Creating a Garden for Children: How to Design an Outdoor Space that is Safe and Fun

For a child, the garden can be a world of adventure and fun. They are fascinating places full of mystery, colour, and limitless learning and discovery opportunities. With a little imagination and some planning, any outdoor space, large or small, can be transformed into a stimulating and safe space for children.

An image of two adults and a child planting a tree.

Start with a plan

A good garden begins with a plan. Before you begin designing, there’s a few things that you will need to think about.

Children's ages and interests

Consider the age and the interests of the youngsters who will use the garden. A toddler's needs are very different from those of a teenager and this will influence the design choices you will make. Interactive play structures may assist younger children, whilst older kids will most likely enjoy a more private nook for reading or hanging out with friends.

The dimensions and layout of your outdoor space

Take into account the size of your garden space and the limitations of its arrangement. Even the tiniest space can be transformed into a useful and enjoyable children's garden. Draw out the layout of your garden and consider how you can incorporate different zones throughout the space. They don't need to be large, it is more a case of separating out areas for different uses.

Considerations for safety

In a garden for children, especially young children, safety should not be ignored. Look around and find potential hazards and then figure out how to mitigate them. Water features for example, will need to be secured with additional safety measures in place for small children. Plus, potential falling hazards or certain plants should be avoided.

An image of an adult helping a child dig to plant vegetables or flowers.

Involve the children

Try to involve the youngsters in the planning process. After all, it is their garden! Ask them what they want to do in their garden and urge them to draw or describe it. By including them in the design you will not only create a space that speaks to them personally, you will also make it a fun way to encourage them to spend time outside.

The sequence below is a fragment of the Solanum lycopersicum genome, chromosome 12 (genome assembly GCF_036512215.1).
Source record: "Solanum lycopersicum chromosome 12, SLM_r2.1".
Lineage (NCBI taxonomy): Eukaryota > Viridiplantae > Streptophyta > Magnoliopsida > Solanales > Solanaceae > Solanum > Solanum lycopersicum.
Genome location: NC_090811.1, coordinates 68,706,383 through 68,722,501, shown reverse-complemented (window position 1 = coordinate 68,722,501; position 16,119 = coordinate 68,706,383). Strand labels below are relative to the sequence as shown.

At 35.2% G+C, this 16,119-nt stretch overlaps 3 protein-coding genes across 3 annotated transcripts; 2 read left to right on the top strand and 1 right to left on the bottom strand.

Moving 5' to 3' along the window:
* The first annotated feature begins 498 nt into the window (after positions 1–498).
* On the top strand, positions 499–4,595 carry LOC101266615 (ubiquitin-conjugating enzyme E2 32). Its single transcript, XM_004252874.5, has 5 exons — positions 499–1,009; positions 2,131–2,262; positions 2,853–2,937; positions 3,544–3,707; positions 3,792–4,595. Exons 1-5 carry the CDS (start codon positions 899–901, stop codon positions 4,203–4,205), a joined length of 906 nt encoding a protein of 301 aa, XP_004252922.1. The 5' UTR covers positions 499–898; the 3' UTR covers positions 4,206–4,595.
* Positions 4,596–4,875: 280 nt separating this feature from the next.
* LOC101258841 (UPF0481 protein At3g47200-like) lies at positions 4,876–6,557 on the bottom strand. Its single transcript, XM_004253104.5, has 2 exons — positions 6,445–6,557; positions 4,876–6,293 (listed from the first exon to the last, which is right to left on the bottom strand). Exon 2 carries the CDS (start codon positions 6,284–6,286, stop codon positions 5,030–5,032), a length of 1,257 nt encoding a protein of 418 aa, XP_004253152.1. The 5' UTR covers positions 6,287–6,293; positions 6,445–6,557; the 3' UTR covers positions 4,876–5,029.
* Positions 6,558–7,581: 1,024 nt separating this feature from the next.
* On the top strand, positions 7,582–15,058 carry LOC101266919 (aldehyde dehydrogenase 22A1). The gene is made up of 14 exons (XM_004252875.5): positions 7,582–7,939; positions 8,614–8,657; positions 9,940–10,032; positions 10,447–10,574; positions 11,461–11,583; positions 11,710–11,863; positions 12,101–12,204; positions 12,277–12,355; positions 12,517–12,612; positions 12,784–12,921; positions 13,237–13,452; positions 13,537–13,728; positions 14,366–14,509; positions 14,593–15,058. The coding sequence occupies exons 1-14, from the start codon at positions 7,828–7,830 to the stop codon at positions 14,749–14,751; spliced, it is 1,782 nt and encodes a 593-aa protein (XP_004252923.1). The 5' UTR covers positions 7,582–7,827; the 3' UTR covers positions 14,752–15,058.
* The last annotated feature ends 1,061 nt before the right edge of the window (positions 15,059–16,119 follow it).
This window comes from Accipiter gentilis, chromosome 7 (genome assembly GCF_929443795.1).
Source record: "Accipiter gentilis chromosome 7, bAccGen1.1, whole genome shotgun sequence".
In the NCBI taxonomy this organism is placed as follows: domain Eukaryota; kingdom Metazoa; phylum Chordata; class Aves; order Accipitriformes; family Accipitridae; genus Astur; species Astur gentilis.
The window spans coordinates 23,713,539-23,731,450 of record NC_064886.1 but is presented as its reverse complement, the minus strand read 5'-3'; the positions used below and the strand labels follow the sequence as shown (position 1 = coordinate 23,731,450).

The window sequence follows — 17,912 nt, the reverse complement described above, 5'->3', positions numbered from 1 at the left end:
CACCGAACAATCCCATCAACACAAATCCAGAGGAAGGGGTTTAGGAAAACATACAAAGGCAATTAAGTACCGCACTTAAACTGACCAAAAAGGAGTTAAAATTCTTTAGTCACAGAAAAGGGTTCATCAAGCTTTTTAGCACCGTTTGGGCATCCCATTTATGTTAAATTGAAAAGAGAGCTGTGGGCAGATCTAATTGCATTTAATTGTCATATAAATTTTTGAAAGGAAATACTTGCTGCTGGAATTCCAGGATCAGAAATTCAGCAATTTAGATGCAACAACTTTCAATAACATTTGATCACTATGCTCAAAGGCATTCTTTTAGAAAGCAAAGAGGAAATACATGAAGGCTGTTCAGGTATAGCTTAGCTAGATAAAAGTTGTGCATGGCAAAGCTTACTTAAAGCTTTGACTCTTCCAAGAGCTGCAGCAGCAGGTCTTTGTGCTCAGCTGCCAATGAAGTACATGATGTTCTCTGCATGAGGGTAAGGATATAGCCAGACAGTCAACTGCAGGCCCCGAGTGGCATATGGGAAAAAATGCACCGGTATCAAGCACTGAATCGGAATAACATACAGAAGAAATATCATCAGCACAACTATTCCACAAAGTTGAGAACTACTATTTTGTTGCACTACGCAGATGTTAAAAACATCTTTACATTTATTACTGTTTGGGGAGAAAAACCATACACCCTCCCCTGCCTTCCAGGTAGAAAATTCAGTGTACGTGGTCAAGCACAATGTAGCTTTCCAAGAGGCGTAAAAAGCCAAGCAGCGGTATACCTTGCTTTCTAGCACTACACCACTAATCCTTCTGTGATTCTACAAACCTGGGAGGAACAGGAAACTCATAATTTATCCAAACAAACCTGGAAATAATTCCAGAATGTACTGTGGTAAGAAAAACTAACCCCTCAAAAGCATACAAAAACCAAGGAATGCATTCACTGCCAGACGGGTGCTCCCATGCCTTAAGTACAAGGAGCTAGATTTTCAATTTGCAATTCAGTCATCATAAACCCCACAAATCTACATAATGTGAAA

The essentials of a children's garden

Creating a garden that meets the different needs of a child may appear to be a big endeavour, but by breaking it down into pieces, it becomes more achievable. Here are the main factors to consider:

Additional, safety:

No matter how entertaining or educational a garden is, safety should always come first. Here are some more tips for keeping your yard safe for children:

  • Secure the Perimeter: Enclose the garden to keep children from wandering out. If you live near a road or have a pool, make certain that these areas are securely cordoned off.

  • Choose Safe materials: In areas where children will be actively playing, consider using soft, impact-absorbing materials such as rubber mats, mulch, or grass.
  • Plant Safety: Plants with thorns, needles or poisonous plants should be avoided. Do some research and, if in doubt, seek the advice of an expert.
  • Sun Protection: Provide areas of shade for sun protection, especially during peak hours of the day.

An image of a child watering the plants in the garden.

Sensory and interactive elements

Children learn through their senses and a garden is an excellent area to encourage this.

  • Sight: Make the landscape visually appealing by using brilliantly coloured flowers, greenery, and garden accessories.
  • Smell and touch: Include plants with unique textures and smells. Plants with fuzzy leaves such as lamb's ear, and lavender, rosemary, and mint, can provide rich sensory sensations.
  • Sound: Features such as wind chimes, rustling grasses, or even a DIY music wall with different objects that children can hit to create sound, can add an auditory element to your garden.
  • Taste: Growing edible plants, such as strawberries, tomatoes, and herbs, can offer a delightful taste experience for children.

Play areas